The Herald of Everett, Washington
Customer service  |  Subscribe   |   Log in or sign up   |   Advertising information   |   Contact us
HeraldNet on Facebook HeraldNet on Twitter HeraldNet RSS feeds HeraldNet Pinterest HeraldNet Google Plus HeraldNet Youtube
HeraldNet Newsletters  Newsletters: Sign up  Green editions icon Green editions

Calendar


HeraldNet Headlines
HeraldNet Newsletter Delivered to your inbox each week.


Published: Wednesday, April 8, 2009, 12:01 a.m.

Everett man gets life in prison for robbery

EVERETT -- An Everett man will spend the rest of his life locked behind bars for robbing a check-cashing business while armed with strawberry yogurt.
James Monroe Thorne, 66, was convicted in February of robbery for a 2006 holdup at Dollarwise on Rucker Avenue in Everett. Thorne made off with about $2,000 after he told employees the brown bag under his arm contained a bomb.
The bomb turned out to be bogus. Inside the bag was a four-pack of pre-stirred Dannon Light strawberry yogurt.
Thorne's robbery conviction was his third strike under the state's persistent-offender law.
Thorne's attorney Gabriel Rothstein argued Tuesday that a life sentence in this case would be cruel punishment, violating his client's constitutional rights.
Thorne has a long history of mental health problems, the public defender said.
"There's no mitigation for mental illness," Rothstein said. "The court has no discretion to consider mental illness. He's been in and out of institutions his entire life. He's not some criminal mastermind who should go to prison for the rest of his life."
Rothstein urged Snohomish County Superior Court Judge Gerald Knight to sentence Thorne to a standard prison term. Thorne would be in his late 70s or early 80s when released from prison and wouldn't be a threat to the public, Rothstein said.
Snohomish County deputy prosecutor Helen Blume argued that the robbery was a serious crime that had a profound impact on the victims.
"At some point the community needs to be protected from Mr. Thorne," she said.
Knight acknowledged Thorne's mental health problems. The judge also said that Thorne is a career criminal whose habit of breaking the law hasn't diminished with age.
"Mr. Thorne is a mature man, age-wise, and he may be a low risk to physically assault somebody. He's at a high risk of endangering and jeopardizing public safety and security," Knight said. "I just have a strong belief Mr. Thorne is going to reoffend and continue with his criminal behavior until he dies."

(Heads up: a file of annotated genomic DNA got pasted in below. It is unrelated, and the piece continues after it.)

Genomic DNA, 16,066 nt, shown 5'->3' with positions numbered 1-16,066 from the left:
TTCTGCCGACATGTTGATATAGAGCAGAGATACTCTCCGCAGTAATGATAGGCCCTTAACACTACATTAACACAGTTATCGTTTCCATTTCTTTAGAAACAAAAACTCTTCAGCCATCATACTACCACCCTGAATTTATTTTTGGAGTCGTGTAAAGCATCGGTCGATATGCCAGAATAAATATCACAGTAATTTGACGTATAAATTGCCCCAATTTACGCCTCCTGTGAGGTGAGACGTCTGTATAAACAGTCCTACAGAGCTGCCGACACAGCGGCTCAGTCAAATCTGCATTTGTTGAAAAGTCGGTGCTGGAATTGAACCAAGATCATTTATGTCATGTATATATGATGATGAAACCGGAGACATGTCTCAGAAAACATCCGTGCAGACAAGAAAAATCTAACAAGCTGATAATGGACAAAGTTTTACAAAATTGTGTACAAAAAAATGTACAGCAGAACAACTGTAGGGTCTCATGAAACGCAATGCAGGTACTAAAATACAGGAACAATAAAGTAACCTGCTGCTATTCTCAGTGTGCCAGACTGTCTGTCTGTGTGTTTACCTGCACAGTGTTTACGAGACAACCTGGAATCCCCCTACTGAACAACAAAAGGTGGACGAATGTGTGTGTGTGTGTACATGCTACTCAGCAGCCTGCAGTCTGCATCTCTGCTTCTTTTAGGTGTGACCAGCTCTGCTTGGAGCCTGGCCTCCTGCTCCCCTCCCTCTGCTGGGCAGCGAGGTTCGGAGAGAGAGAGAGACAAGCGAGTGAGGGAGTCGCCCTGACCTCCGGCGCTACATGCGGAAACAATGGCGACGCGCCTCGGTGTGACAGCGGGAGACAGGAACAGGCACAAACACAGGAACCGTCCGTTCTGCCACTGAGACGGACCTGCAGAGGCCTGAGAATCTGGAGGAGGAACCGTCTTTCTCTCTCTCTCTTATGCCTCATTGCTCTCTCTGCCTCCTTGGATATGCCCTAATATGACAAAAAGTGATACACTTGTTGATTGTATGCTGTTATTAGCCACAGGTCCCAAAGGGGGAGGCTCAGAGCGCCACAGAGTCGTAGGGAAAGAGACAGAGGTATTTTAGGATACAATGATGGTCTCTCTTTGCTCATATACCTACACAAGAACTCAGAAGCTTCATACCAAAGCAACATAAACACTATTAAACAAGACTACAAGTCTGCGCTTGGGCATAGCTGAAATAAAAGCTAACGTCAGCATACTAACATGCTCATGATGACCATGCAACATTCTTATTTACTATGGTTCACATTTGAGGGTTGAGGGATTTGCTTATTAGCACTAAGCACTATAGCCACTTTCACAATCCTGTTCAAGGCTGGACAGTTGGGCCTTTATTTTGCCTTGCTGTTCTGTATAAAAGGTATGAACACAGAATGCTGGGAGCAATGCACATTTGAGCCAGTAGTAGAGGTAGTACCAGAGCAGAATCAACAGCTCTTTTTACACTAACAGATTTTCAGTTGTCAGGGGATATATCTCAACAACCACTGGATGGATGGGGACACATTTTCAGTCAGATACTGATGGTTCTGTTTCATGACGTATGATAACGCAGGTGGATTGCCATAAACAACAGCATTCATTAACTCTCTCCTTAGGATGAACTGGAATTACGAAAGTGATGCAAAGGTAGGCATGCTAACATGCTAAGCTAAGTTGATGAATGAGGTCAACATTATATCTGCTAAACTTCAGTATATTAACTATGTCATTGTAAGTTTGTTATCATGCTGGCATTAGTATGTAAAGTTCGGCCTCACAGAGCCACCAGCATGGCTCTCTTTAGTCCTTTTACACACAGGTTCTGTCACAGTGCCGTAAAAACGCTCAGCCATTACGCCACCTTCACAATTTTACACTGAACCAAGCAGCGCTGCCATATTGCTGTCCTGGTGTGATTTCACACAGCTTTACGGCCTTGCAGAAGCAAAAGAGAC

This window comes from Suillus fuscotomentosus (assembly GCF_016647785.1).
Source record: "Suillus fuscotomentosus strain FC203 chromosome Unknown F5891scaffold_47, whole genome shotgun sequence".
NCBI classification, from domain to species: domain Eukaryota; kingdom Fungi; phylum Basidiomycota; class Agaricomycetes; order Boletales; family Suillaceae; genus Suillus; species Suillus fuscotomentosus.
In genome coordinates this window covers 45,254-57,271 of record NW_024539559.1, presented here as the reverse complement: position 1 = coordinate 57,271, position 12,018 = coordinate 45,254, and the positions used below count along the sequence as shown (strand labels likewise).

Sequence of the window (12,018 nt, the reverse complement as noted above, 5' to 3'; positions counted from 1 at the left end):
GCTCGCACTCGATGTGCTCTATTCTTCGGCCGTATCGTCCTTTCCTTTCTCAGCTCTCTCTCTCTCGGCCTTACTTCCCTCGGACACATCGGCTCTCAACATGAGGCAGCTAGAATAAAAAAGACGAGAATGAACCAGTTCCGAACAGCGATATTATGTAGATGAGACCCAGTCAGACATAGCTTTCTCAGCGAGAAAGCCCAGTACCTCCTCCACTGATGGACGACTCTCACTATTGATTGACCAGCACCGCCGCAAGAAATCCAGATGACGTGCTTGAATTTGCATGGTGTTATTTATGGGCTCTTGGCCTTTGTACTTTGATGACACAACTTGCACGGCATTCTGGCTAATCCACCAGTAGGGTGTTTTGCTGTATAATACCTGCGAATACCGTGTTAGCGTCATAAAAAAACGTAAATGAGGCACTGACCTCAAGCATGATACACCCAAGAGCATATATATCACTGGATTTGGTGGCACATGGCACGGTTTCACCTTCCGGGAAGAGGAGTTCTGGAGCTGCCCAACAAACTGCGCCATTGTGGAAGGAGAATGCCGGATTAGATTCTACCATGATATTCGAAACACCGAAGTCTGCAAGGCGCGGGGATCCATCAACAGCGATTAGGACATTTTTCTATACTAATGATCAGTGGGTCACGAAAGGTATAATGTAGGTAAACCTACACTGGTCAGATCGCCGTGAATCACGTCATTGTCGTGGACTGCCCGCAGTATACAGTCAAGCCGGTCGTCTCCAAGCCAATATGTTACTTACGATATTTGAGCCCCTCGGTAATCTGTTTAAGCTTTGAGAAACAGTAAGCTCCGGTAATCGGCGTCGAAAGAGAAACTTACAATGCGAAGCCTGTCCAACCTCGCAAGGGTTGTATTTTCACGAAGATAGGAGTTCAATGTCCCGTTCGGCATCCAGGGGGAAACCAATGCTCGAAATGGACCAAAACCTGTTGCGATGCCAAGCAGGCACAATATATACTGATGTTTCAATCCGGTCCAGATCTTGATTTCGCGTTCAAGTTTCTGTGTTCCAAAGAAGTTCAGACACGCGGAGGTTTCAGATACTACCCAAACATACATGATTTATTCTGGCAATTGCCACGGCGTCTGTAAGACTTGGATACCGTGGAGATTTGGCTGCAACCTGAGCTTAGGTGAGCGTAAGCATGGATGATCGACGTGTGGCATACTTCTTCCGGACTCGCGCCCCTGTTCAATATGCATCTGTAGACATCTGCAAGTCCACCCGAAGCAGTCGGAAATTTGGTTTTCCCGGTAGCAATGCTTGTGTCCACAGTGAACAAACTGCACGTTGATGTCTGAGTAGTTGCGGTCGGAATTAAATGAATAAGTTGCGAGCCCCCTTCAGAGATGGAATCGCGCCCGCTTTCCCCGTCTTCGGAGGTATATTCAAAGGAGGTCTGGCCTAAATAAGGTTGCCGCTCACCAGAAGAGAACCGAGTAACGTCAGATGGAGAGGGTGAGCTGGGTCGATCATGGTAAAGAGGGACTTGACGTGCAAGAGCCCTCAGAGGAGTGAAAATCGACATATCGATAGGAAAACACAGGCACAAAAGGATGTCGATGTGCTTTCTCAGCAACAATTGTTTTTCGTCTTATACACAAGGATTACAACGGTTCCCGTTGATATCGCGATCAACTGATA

Thorne was sentenced under the three-strikes law once before. He'd been convicted of second-degree robbery in 1980 and first-degree robbery in 1988. He earned a third strike in 1994 after he held up the gift store at Stevens Hospital with a BB gun.
The conviction was eventually thrown out after Thorne alleged his former attorney didn't explore an insanity defense. Thorne was allowed to plead guilty to a lesser charge and sentenced to 20 years in prison.
He was out of prison for just a few months when he robbed the Dollarwise store. He told a mental health evaluator he was "drawn" to the store, according to court documents
Thorne's line of thinking was difficult to follow on Tuesday as he spoke to the judge. He began by talking about different types of love and moved on to his dislike of psychotropic drugs. He then told Knight he'd led a double life and that he wanted to press charges against Snohomish County for evidence tampering and other violations.
Knight interrupted Thorne.
"I do find you are a persistent offender," Knight said. "I do sentence you to life without the possibility of parole."
Story tags » EverettCrimePrisonRobbery

Share your comments: Log in using your HeraldNet account or your Facebook, Twitter or Disqus profile. Comments that violate the rules are subject to removal. Please see our terms of use. Please note that you must verify your email address for your comments to appear.

You are logged in using your HeraldNet ID. Click here to update your profile. | Log out.

Our new comment system is not supported in IE 7. Please upgrade your browser here.

comments powered by Disqus
digital subscription promo

Subscribe now

Unlimited digital access starting at 99 cents, or included with any print subscription.

loading...
HeraldNet Classifieds